3.    Marriages change when we’re willing to love consistently, over time, not because our spouses change but because we’re in a growing relationship with God.

Winston Smith
We must come to the realization that we can’t change our spouse.  We are doomed if our happiness hinges on our ability to control our spouse.  God offers something better, He offers to change us.  It doesn’t mean that your spouse won’t change.  It does mean that we get to have God living in us such that his love becomes visible.  Most likely our spouse will change when we make different choices and keep making those choices in light of our relationship with God.

Monday, 17 September 2012

Attachment Theory


The Lord God said, “It is not good for the man to be alone. I will make a helper suitable for him.” Genesis 2:18

Book on Attachment
 This particularly posting may be a bit heavy on the psychology side but it does provide us with some relevant information concerning the way we relate.  When we combine Attachment Theory with God’s Word found in Genesis 2:18 we get some insights as to why some of our relationships break down.

First of all attachment theory describes the dynamics of long-term relationships between humans. Its most important tenet is that an infant needs to develop a relationship with at least one primary caregiver for social and emotional development to occur normally.  However this need carries over into adulthood for many if not all of us.  The person identified as “secure” under the attachment theory model has at least one person in his or her life with whom they have a very healthy relationship.

People who are anxious or preoccupied with attachment tend to agree with the following statements: "I want to be completely emotionally intimate with others, but I often find that others are reluctant to get as close as I would like. I am uncomfortable being without close relationships, but I sometimes worry that others don't value me as much as I value them." People with this style of attachment seek high levels of intimacy, approval, and responsiveness from their partners.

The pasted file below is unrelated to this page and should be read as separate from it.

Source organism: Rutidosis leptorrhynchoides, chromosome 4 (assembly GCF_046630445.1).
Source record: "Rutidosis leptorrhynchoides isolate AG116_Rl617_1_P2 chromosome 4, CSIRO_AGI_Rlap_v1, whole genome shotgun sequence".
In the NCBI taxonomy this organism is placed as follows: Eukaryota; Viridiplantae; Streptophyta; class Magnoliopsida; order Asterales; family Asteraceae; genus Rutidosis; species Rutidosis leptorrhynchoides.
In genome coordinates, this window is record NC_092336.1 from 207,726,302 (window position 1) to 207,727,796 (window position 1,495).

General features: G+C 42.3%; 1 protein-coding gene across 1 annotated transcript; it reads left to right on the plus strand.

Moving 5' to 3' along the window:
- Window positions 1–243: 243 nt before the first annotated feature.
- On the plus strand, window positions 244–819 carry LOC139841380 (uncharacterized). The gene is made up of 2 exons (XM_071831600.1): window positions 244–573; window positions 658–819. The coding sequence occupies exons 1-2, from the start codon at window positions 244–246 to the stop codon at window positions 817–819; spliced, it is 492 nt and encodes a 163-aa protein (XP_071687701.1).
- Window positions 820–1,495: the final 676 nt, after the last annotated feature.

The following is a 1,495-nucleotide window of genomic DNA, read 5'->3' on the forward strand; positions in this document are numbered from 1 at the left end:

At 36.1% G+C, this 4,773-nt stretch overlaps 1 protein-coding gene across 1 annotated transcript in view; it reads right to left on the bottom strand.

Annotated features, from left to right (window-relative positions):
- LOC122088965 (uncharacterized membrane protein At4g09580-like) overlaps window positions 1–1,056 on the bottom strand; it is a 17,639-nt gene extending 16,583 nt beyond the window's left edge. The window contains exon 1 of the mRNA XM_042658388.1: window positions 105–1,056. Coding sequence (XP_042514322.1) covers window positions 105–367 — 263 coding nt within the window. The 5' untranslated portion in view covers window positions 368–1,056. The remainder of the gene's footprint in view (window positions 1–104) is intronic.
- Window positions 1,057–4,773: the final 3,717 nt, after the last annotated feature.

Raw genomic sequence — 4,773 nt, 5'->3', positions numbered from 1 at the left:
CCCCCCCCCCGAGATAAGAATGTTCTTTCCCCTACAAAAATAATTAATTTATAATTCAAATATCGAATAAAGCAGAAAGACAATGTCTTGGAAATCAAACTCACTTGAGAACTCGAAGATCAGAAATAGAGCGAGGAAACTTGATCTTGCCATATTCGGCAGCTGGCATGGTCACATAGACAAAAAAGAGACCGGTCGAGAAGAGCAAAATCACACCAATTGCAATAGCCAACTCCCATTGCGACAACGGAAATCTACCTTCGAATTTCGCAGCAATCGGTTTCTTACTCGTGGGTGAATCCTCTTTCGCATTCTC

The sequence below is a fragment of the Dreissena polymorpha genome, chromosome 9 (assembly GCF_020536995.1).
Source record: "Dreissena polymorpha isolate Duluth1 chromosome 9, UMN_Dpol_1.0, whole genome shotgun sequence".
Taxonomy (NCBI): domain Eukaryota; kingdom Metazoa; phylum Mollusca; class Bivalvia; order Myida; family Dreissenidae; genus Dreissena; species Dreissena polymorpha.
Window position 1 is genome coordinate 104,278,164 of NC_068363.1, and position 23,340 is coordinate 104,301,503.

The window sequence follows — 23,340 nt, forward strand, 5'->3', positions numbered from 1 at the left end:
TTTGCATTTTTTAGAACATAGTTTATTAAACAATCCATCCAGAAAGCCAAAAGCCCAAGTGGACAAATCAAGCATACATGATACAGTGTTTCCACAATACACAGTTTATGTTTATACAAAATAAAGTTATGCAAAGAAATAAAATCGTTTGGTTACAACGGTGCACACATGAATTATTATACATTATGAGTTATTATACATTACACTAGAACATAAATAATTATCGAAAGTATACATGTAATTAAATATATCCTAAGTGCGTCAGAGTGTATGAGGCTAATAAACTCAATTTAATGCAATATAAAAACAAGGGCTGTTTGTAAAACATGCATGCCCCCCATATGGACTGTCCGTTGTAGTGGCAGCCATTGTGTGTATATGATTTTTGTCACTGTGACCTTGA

People with a dismissive style of avoidant attachment tend to agree with these statements: "I am comfortable without close emotional relationships.", "It is very important to me to feel independent and self-sufficient", and "I prefer not to depend on others or have others depend on me." People with this attachment style desire a high level of independence.

People with losses or sexual abuse in childhood and adolescence often develop this type of attachment and tend to agree with the following statements: "I am somewhat uncomfortable getting close to others. I want emotionally close relationships, but I find it difficult to trust others completely, or to depend on them. I sometimes worry that I will be hurt if I allow myself to become too close to others." People with this attachment style have mixed feelings about close relationships.

These differences are critical for husbands and wives to understand. The wife who wants to draw near to her husband because she is preoccupied with attachment may in fact be married to a husband who has an avoidant attachment style.  She pursues her husband to get emotionally and relationally closer and he withdraws to get away.

Bible  the Book of life 
Genesis tells us that it is not good for man to be alone.  We are meant to be in relationship with one another.  God is a relational God, as seen in the Trinity and as seen in His Word.
thj